Steve.
RhinoSpit
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Bas-Rhin, France
Joined: September 22, 2016
KitMaker: 135 posts
AeroScale: 113 posts
Posted: Tuesday, November 20, 2018 - 07:53 PM UTC
Don't forget to unload the gun before assembly
Joel_W
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New York, United States
Joined: December 04, 2010
KitMaker: 8,938 posts
AeroScale: 7,274 posts
Posted: Tuesday, November 20, 2018 - 02:30 AM UTC
Steve,
You certainly succeeded in making the M61 look a lot more detailed and thus closer to a replica then a model kit part.

Honestly. I much rather see bits & pieces then just bought AM, as modelers at your skill level can turn those home made pieces into something very special, that is truly a one of a kind.


Joel
SteveAndrews
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England - South East, United Kingdom
Joined: August 16, 2010
KitMaker: 580 posts
AeroScale: 442 posts
Posted: Monday, November 19, 2018 - 10:16 AM UTC
Itís hard to see the changes made to the M61A1, but changes there are. A combination of small pieces of evergreen strip, stretched sprue, parts cut from spares, and some pin holes has added some of the missing details. At the same time Iíve been building up the interior of the gun bay using Eduardís lovely photo etch. Itís all a bit fiddly and painstaking but thereís a much more authentic interior coming together.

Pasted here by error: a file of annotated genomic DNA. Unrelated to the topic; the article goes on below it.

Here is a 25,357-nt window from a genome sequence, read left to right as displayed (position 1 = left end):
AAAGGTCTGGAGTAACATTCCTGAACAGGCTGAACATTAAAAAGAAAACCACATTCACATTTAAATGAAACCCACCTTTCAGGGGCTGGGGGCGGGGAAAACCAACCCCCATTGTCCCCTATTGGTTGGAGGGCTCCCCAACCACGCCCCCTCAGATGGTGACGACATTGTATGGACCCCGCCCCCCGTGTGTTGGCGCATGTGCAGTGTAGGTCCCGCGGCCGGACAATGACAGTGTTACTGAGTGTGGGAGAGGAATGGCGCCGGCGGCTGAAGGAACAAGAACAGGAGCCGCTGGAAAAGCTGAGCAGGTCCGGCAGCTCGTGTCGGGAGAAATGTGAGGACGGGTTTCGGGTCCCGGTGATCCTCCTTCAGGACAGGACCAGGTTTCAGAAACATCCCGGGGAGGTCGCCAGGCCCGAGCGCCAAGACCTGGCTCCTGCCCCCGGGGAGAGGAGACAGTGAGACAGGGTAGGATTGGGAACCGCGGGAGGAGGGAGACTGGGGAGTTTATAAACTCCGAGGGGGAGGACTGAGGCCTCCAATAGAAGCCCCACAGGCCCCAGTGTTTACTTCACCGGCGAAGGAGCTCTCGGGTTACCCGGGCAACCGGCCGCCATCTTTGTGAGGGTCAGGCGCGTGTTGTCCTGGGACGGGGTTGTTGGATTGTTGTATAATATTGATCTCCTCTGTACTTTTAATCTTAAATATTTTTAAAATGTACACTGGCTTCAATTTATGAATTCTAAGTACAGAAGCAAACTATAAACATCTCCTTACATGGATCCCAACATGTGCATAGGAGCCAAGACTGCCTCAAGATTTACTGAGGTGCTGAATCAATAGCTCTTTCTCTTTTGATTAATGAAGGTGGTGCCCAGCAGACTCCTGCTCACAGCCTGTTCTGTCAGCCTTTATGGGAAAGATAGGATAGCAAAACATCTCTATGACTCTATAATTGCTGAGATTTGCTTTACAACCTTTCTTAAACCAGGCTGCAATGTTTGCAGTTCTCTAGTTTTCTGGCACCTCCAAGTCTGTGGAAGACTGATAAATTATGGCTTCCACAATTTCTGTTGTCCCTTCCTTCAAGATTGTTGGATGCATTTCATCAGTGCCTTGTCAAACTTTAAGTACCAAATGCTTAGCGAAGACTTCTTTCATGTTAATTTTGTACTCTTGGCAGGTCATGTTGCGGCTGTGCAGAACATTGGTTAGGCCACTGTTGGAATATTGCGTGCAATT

Either construction errors on my part or a little bit of optimism on Eduardís part means the photo etch interior is just a bit too big to fit into the area left when kit parts are removed. Sanding way the interior edges of the PE did the job. Hereís how it all looks now. Not finished yet but its coming along.





Happy modelling,

Steve.
SteveAndrews
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England - South East, United Kingdom
Joined: August 16, 2010
KitMaker: 580 posts
AeroScale: 442 posts
Posted: Monday, November 12, 2018 - 09:33 AM UTC
The F-104ís main armament is the famous M61 Vulcan rotary cannon. Italeri gives us the option to have the gun bay open, and they made an attempt at the M61 too. After cleaning up weíre left with a passable impression, however a quick look at photos of the real thing shows up the limitations in the kit parts; the details are vague and a good deal is missing. Really it would be best to replace it with an aftermarket option, but I donít want to hold things up so Iím going to try and enhance what is in the kit.



Iím emphasising some the detail by adding stretched sprue and small pieces of plastic card. Basically using the techniques described earlier. The Eduard set for the gun bay also gives a little panel. The shot below is an early work in progress view showing stretched sprue being attached. Iíll upload again more when thereís more progress.